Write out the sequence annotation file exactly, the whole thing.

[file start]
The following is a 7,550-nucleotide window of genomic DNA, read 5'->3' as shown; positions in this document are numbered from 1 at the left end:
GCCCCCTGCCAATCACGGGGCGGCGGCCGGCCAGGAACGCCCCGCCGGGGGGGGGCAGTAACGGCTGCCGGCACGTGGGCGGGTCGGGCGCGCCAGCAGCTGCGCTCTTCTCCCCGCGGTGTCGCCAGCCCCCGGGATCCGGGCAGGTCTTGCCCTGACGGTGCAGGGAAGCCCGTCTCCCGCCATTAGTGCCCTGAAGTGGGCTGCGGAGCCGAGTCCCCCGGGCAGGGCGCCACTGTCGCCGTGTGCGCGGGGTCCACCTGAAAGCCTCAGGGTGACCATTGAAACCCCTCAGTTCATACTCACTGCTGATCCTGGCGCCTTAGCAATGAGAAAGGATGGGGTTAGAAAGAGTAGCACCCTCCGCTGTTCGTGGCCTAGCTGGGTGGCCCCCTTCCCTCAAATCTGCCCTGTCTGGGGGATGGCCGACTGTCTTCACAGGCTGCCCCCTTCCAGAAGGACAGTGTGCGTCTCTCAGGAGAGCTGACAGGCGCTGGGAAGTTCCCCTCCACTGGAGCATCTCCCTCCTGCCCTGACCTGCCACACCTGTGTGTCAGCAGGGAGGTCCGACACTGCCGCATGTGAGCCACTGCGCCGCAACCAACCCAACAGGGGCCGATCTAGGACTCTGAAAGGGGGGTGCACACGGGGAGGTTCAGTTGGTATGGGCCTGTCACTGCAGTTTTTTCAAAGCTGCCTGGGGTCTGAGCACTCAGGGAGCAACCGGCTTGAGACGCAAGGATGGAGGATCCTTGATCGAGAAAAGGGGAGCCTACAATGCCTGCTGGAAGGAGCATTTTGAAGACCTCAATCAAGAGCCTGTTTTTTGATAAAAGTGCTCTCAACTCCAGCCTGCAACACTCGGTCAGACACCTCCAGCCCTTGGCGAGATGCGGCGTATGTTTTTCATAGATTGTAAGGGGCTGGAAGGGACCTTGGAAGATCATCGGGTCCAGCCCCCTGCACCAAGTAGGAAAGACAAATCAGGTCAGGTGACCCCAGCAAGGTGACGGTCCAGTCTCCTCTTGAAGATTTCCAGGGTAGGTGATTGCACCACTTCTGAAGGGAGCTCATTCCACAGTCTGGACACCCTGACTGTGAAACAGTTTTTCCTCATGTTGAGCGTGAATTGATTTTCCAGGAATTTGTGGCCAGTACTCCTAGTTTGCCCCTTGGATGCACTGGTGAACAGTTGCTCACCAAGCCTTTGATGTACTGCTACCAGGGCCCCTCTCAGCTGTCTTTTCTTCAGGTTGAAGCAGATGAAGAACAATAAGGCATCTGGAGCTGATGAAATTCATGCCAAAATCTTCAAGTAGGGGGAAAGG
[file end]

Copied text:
The following is a 7,550-nucleotide window of genomic DNA, read 5'->3' as shown; positions in this document are numbered from 1 at the left end:
GCCCCCTGCCAATCACGGGGCGGCGGCCGGCCAGGAACGCCCCGCCGGGGGGGGGCAGTAACGGCTGCCGGCACGTGGGCGGGTCGGGCGCGCCAGCAGCTGCGCTCTTCTCCCCGCGGTGTCGCCAGCCCCCGGGATCCGGGCAGGTCTTGCCCTGACGGTGCAGGGAAGCCCGTCTCCCGCCATTAGTGCCCTGAAGTGGGCTGCGGAGCCGAGTCCCCCGGGCAGGGCGCCACTGTCGCCGTGTGCGCGGGGTCCACCTGAAAGCCTCAGGGTGACCATTGAAACCCCTCAGTTCATACTCACTGCTGATCCTGGCGCCTTAGCAATGAGAAAGGATGGGGTTAGAAAGAGTAGCACCCTCCGCTGTTCGTGGCCTAGCTGGGTGGCCCCCTTCCCTCAAATCTGCCCTGTCTGGGGGATGGCCGACTGTCTTCACAGGCTGCCCCCTTCCAGAAGGACAGTGTGCGTCTCTCAGGAGAGCTGACAGGCGCTGGGAAGTTCCCCTCCACTGGAGCATCTCCCTCCTGCCCTGACCTGCCACACCTGTGTGTCAGCAGGGAGGTCCGACACTGCCGCATGTGAGCCACTGCGCCGCAACCAACCCAACAGGGGCCGATCTAGGACTCTGAAAGGGGGGTGCACACGGGGAGGTTCAGTTGGTATGGGCCTGTCACTGCAGTTTTTTCAAAGCTGCCTGGGGTCTGAGCACTCAGGGAGCAACCGGCTTGAGACGCAAGGATGGAGGATCCTTGATCGAGAAAAGGGGAGCCTACAATGCCTGCTGGAAGGAGCATTTTGAAGACCTCAATCAAGAGCCTGTTTTTTGATAAAAGTGCTCTCAACTCCAGCCTGCAACACTCGGTCAGACACCTCCAGCCCTTGGCGAGATGCGGCGTATGTTTTTCATAGATTGTAAGGGGCTGGAAGGGACCTTGGAAGATCATCGGGTCCAGCCCCCTGCACCAAGTAGGAAAGACAAATCAGGTCAGGTGACCCCAGCAAGGTGACGGTCCAGTCTCCTCTTGAAGATTTCCAGGGTAGGTGATTGCACCACTTCTGAAGGGAGCTCATTCCACAGTCTGGACACCCTGACTGTGAAACAGTTTTTCCTCATGTTGAGCGTGAATTGATTTTCCAGGAATTTGTGGCCAGTACTCCTAGTTTGCCCCTTGGATGCACTGGTGAACAGTTGCTCACCAAGCCTTTGATGTACTGCTACCAGGGCCCCTCTCAGCTGTCTTTTCTTCAGGTTGAAGCAGATGAAGAACAATAAGGCATCTGGAGCTGATGAAATTCATGCCAAAATCTTCAAGTAGGGGGAAAGG